Thank you for this link. Very informative.

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              • #8
                I have a card but don't use it that much. The sm link is very useful for getting started, and with practice you'll get to know the other signs that let you know how far you've gone (smell, chaff, sounds).

                Pete

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                • #9
                  The Sweet Maria's link is a good one, lots of useful information (surprised a mod hasn't deleted it) just be mindful the temperatures they quote are Fahrenheit not Celsius, there's a big difference.
                  Here's a link to a quick and handy little temp converter Temperature Converter - Fahrenheit and Celsius (Centigrade)

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                  • #10
                    Yeah, I'd really like to rig up a meter with a thermocouple so I can monitor temperatures but at this stage I can't quite bring myself to drill holes in the shiny new Behmor. I guess it wouldn't do a lot for warrantee either!

                    Might just stick the thermocouple through the door for now...

                    Ran my first roast through the grinder last night. Couldn't wait. Even with it being roasted a bit darker than I'd like it was still friggin' awesome compared to shop bought roasted beans!

                    PL

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                    • #11
                      G'day Pete, and welcome to CS.
                      It's about time you got into the roasting instead of waiting on my slack bean delivery schedule.
                      Happy to get together for a roasting session with my Corretto setup if you want a bit of a novice tutorial.
                      I'm keen to have a look at the new Behmor too.
                      Matt

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                      • #12
                        Hey Matt,

                        Yeah, come on around on the weekend and we'll roast up a storm. Love to see your Corretto setup in action.

                        Will also show you the MX-5 turbo setup and you can help me with my excess shiraz problem.

                        PL

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                        • #13
                          Thanks for all the advice and links guys.

                          This morning I just received my Behmor I ordered from BeanBay and so I'm looking forward to attempting my first roast this weekend.

                          All the tips and the link to SM were very insightful.

                          Cheers, Steve

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                          • #14
                            Hey Steve,

                            I've now run a few batches through mine and all is going well. Some things that may/may not help you:

                            - Despite the smoke suppression efforts of the Behmor you'll still get some smoke. I use mine in the kitchen but put it under the rangehood. This works fine. All significant smoke is created in the last couple of minutes, so the rangehood is on low until then. But you sure need the max extraction setting towards the end! If in doubt do your first batch outside.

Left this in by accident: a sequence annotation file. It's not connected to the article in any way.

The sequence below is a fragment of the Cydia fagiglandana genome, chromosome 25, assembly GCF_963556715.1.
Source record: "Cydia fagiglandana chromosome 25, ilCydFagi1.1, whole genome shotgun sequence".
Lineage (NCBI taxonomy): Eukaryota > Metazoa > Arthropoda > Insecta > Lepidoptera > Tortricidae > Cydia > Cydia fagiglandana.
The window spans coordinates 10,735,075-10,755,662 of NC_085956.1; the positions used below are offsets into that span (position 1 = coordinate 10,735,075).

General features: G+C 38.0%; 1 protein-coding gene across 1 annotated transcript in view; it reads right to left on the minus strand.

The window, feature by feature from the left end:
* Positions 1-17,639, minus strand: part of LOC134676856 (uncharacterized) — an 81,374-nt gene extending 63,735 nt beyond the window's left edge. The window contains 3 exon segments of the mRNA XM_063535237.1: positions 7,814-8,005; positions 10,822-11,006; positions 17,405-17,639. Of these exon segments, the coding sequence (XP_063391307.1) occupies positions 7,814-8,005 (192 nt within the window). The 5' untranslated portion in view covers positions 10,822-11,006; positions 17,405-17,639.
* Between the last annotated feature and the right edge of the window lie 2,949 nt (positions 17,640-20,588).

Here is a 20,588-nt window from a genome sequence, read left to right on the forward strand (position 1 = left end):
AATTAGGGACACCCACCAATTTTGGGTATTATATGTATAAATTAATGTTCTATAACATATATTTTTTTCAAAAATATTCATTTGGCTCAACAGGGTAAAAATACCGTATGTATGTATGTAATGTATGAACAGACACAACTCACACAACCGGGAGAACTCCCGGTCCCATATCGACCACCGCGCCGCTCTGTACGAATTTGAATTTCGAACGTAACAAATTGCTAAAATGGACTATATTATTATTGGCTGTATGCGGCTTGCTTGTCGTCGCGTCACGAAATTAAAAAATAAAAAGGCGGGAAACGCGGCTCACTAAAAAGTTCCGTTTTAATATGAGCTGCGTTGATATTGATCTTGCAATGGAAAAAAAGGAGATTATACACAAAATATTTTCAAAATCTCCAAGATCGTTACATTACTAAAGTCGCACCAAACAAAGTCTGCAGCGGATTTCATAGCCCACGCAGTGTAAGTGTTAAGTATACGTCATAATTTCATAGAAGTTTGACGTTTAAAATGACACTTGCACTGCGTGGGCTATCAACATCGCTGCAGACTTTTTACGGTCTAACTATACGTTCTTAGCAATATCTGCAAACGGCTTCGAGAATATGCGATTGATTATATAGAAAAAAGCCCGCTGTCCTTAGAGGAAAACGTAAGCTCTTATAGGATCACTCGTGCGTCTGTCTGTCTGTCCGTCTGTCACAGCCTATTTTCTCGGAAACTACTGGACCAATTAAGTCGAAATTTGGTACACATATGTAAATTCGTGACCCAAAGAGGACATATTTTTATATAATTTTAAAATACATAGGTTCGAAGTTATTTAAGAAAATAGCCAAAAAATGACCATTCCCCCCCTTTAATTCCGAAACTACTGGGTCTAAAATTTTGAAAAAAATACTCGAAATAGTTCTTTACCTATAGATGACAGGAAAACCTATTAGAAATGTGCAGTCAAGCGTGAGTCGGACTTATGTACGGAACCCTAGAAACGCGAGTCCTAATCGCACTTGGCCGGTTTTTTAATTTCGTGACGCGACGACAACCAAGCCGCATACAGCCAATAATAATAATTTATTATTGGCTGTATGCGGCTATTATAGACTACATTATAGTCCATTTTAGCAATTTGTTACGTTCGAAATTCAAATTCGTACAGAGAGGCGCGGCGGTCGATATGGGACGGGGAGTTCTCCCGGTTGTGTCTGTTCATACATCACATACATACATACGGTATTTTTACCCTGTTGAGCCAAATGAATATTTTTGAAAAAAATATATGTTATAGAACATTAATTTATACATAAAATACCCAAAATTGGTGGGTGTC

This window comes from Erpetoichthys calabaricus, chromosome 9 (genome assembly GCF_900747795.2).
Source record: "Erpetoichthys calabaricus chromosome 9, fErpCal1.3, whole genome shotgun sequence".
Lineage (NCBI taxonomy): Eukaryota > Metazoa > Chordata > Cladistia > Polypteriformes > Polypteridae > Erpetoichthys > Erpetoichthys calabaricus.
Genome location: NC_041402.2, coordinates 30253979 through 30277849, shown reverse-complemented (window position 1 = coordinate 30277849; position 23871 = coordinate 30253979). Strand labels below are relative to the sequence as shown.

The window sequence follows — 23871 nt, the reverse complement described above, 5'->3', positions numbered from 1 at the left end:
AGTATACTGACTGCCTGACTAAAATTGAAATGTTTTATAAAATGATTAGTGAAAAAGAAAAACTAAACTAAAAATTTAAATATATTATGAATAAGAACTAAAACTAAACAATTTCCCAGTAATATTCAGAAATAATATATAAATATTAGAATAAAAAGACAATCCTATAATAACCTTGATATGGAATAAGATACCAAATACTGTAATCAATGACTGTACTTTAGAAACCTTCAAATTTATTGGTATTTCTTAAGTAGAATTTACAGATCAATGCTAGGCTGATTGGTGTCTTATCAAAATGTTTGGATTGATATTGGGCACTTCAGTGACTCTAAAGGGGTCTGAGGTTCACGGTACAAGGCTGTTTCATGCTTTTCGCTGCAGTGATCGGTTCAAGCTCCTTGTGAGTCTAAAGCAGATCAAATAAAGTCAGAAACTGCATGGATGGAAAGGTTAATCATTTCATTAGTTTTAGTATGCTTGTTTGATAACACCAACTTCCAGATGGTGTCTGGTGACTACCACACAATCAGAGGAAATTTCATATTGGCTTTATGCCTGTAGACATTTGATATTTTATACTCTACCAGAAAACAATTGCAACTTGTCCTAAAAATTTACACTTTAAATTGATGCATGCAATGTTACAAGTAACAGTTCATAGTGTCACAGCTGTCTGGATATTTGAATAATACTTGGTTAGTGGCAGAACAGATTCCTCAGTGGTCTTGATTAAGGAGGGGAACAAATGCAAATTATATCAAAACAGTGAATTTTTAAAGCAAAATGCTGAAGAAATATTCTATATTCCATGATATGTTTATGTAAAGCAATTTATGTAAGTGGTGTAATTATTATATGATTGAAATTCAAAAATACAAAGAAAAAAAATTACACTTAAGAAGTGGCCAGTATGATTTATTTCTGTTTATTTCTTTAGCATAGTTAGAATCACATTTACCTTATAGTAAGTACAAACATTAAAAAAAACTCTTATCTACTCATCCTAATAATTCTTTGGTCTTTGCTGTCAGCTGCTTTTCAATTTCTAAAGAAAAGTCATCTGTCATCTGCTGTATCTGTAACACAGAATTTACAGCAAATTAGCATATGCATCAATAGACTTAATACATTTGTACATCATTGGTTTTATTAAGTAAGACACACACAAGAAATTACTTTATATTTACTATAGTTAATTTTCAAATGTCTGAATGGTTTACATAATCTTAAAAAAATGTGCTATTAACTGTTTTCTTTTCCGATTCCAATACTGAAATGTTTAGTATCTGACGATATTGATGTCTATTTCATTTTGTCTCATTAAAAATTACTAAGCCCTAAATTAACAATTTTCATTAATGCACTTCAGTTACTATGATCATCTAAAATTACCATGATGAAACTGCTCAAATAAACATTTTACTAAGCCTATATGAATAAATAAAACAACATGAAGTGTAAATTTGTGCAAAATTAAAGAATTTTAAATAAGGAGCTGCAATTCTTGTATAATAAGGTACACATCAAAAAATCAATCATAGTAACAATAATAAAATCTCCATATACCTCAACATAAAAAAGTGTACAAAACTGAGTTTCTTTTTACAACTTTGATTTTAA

- Everything goes pretty slowly until you see the beans start to get some real colour, then everything moves pretty fast, so just be ready for that.

                            - when you friends hear that you bought a coffee roaster you'll get one of three reactions:

                            1) Extreme respect for being so dedicated to your hobby/addiction/obsession.
                            2) The opposite - "Pete's finally lost it!"
                            3) My favourite - people who nod politely while you explain how it all works, refraining from calling you a nutbag cos they know there's likely to be good coffee for them on the end of it!

                            Enjoy
                            Pete L

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                            • #15
                              Hi People....

                              I too am new to the Coffee Roasting world.. The Behmor 1600 was my choice of roaster.

                              I have roasted about 5 batches so far and pretty happy with each one but in saying that they have all been slightly different. I have had them taste tested by several people and have all said that it was a nice coffee.

                              So.. Im using the Peru bean from Andy and using the following settings

                              170 grams
                              1/4 setting
                              P1
                              B "9.30"
                              1C at 2.13 to go
                              2C at .40 to go

                              Is this close to the figures that others are using?

                              Also.. what other single origin beans are a great tasting bean such as the Peru?

                              Steve